Breaking a decade-long record of bad luck and near-misses Toyota has at last won the 2018 24 Hours of Le Mans with two top spots
It was the No. 8 car of Fernando Alonso, Kazuki Nakajima, and Sébastien Buemi that took the checkered flag. Nakajima, who set the fastest lap time during qualifying and put the team in pole position, was in the driver’s seat at the moment his Toyota crossed that finish line. His co-driver, Spain’s Fernando Alonso, gets one step closer to winning the racing world’s “triple crown.” Having now achieved championships in Formula 1 and Le Mans, only the Indy 500 remains.
The No. 7 Toyota followed in second place driven by Mike Conway, Kamui Kobayashi, and José María López. Kobayashi qualified his car in second place, exactly two minutes behind Nakajima, but it should be noted that Kobayashi still holds the all-time qualifying lap record from his 2017 run. The car finished two laps behind, after a missed pit stop and minor penalty slowed down the sister car.
Toyota’s victory is particularly bittersweet, as this year they were the only factory effort in the top LMP1 class. Former rivals Porsche and Audi pulled out after last year in the wake of the parent company Volkswagen’s diesel scandal. However, as time has shown, having the fastest car is no guarantee of success.
In 1999, for example, Ukyo Katayama, Keiichi Tsuchiya and Toshio Suzuki’s Toyota GT-One was on pace to finish first, but blew a tyre in the final hour. In 2016, Nakajima himself was in the lead Toyota about to cross the finish line, but with five minutes to go in the race a small hardware failure brought the car to a dead stop in the final lap.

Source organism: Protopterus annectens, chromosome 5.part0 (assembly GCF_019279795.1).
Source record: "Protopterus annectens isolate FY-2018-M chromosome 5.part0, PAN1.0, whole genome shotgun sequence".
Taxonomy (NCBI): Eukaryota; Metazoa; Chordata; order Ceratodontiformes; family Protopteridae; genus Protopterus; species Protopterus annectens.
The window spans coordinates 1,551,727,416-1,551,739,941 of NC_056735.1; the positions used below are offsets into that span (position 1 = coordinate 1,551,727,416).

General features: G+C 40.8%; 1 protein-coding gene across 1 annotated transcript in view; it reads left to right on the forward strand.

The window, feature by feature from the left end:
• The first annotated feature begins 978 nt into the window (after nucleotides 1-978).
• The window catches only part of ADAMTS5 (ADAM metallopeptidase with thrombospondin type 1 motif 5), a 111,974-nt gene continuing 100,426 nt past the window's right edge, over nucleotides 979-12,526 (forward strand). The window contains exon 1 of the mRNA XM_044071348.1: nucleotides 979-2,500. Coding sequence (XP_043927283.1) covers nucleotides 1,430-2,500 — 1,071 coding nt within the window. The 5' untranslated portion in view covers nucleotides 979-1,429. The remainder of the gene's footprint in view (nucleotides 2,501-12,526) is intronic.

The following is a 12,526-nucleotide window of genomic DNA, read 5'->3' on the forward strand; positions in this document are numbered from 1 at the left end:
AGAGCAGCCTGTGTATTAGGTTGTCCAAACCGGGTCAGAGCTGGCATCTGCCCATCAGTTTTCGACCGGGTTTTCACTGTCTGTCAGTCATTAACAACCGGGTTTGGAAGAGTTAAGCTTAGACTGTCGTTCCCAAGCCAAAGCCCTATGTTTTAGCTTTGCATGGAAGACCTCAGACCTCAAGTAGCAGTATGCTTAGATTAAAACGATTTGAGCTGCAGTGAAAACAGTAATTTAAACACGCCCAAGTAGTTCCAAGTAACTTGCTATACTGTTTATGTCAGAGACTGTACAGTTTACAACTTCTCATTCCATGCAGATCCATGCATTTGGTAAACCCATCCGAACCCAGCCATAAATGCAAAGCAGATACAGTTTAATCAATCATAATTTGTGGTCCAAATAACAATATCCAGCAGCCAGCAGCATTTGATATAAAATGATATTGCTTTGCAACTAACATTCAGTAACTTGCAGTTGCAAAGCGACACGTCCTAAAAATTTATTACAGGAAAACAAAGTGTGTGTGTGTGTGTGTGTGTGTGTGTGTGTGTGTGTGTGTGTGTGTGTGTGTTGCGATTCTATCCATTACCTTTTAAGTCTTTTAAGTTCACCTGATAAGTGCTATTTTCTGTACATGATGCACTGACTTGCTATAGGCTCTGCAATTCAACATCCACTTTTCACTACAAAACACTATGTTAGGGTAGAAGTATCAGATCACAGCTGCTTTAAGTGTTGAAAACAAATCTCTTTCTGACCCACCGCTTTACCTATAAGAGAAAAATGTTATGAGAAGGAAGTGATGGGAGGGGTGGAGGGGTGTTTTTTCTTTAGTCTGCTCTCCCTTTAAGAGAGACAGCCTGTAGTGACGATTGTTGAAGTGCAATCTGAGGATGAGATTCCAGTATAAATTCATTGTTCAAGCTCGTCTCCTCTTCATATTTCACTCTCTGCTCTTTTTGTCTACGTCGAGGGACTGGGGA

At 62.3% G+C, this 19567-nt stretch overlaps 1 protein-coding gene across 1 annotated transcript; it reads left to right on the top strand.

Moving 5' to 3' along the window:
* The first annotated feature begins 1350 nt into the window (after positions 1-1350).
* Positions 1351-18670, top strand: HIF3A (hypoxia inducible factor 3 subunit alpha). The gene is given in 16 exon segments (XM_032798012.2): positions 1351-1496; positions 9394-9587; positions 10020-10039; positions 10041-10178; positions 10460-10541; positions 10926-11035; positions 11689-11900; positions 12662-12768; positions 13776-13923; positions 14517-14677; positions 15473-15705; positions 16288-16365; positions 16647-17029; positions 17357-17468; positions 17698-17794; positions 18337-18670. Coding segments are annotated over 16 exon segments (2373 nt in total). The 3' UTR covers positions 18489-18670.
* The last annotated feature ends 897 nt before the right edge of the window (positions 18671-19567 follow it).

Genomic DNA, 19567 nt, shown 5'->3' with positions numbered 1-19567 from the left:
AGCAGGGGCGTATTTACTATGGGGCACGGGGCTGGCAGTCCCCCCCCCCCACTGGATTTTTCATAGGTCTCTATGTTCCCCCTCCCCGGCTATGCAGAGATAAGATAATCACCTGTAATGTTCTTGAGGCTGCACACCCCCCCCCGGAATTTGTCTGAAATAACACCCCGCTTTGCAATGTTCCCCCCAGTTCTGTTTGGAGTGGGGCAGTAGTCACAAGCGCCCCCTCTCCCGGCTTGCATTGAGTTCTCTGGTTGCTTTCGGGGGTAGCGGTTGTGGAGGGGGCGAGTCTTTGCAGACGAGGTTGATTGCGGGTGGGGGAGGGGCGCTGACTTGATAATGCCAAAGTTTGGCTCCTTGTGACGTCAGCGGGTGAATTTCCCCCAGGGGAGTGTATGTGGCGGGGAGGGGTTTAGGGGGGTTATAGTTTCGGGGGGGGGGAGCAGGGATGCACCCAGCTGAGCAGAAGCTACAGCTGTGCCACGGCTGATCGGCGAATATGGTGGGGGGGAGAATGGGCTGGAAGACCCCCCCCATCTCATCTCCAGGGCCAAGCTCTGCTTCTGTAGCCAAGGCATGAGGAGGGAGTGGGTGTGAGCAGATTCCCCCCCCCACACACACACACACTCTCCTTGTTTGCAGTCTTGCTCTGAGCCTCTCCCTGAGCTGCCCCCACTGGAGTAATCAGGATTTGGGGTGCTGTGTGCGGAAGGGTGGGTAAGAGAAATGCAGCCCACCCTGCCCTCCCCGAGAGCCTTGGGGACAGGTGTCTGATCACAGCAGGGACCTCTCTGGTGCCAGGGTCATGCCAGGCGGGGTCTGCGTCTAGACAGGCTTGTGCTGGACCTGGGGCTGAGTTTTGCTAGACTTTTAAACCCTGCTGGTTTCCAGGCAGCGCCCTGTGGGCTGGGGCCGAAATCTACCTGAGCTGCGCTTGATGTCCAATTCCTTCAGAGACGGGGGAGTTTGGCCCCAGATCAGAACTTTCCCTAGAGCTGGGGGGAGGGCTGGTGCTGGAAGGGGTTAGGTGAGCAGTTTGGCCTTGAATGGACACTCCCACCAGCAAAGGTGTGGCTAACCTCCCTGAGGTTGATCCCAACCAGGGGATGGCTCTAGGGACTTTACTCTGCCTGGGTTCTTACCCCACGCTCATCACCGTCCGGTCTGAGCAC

By 2017 Toyota had become the crowd favourite, and that support is what led to their downfall. Their fastest car was taken out when a driver from another team, whose suit happened to be in the same orange as the safety workers’, tried to show his support. A thumbs up to Kobayashi in the pits prompted the driver to begin take-off before the car was ready, blowing the clutch.
The heart-wrenching losses were addressed by team president Hisatake Murata. “I am so proud of everyone in the team for this result. It has been our dream to win Le Mans and finally we have achieved it,” he said. “Thank you so much to everyone for their incredible hard work, team spirit and never-give-up attitude. To win Le Mans for TOYOTA after so many frustrations and disappointments is a truly magical moment.”